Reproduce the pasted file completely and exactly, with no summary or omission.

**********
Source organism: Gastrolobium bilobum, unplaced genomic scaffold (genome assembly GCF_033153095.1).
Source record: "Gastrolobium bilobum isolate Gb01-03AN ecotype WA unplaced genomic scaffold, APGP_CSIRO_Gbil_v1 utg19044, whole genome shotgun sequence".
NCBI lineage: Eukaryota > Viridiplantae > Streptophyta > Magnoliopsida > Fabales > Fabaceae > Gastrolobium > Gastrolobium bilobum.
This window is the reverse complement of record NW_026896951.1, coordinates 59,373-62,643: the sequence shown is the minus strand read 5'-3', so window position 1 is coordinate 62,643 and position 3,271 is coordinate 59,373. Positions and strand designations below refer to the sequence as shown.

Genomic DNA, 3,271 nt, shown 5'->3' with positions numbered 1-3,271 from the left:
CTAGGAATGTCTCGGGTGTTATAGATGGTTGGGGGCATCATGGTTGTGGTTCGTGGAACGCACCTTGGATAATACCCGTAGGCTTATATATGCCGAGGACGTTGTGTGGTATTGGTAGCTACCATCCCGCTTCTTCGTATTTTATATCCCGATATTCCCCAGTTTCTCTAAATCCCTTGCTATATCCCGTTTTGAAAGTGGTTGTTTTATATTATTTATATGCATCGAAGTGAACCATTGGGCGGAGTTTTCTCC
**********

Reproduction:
Source organism: Gastrolobium bilobum, unplaced genomic scaffold (genome assembly GCF_033153095.1).
Source record: "Gastrolobium bilobum isolate Gb01-03AN ecotype WA unplaced genomic scaffold, APGP_CSIRO_Gbil_v1 utg19044, whole genome shotgun sequence".
NCBI lineage: Eukaryota > Viridiplantae > Streptophyta > Magnoliopsida > Fabales > Fabaceae > Gastrolobium > Gastrolobium bilobum.
This window is the reverse complement of record NW_026896951.1, coordinates 59,373-62,643: the sequence shown is the minus strand read 5'-3', so window position 1 is coordinate 62,643 and position 3,271 is coordinate 59,373. Positions and strand designations below refer to the sequence as shown.

Genomic DNA, 3,271 nt, shown 5'->3' with positions numbered 1-3,271 from the left:
CTAGGAATGTCTCGGGTGTTATAGATGGTTGGGGGCATCATGGTTGTGGTTCGTGGAACGCACCTTGGATAATACCCGTAGGCTTATATATGCCGAGGACGTTGTGTGGTATTGGTAGCTACCATCCCGCTTCTTCGTATTTTATATCCCGATATTCCCCAGTTTCTCTAAATCCCTTGCTATATCCCGTTTTGAAAGTGGTTGTTTTATATTATTTATATGCATCGAAGTGAACCATTGGGCGGAGTTTTCTCC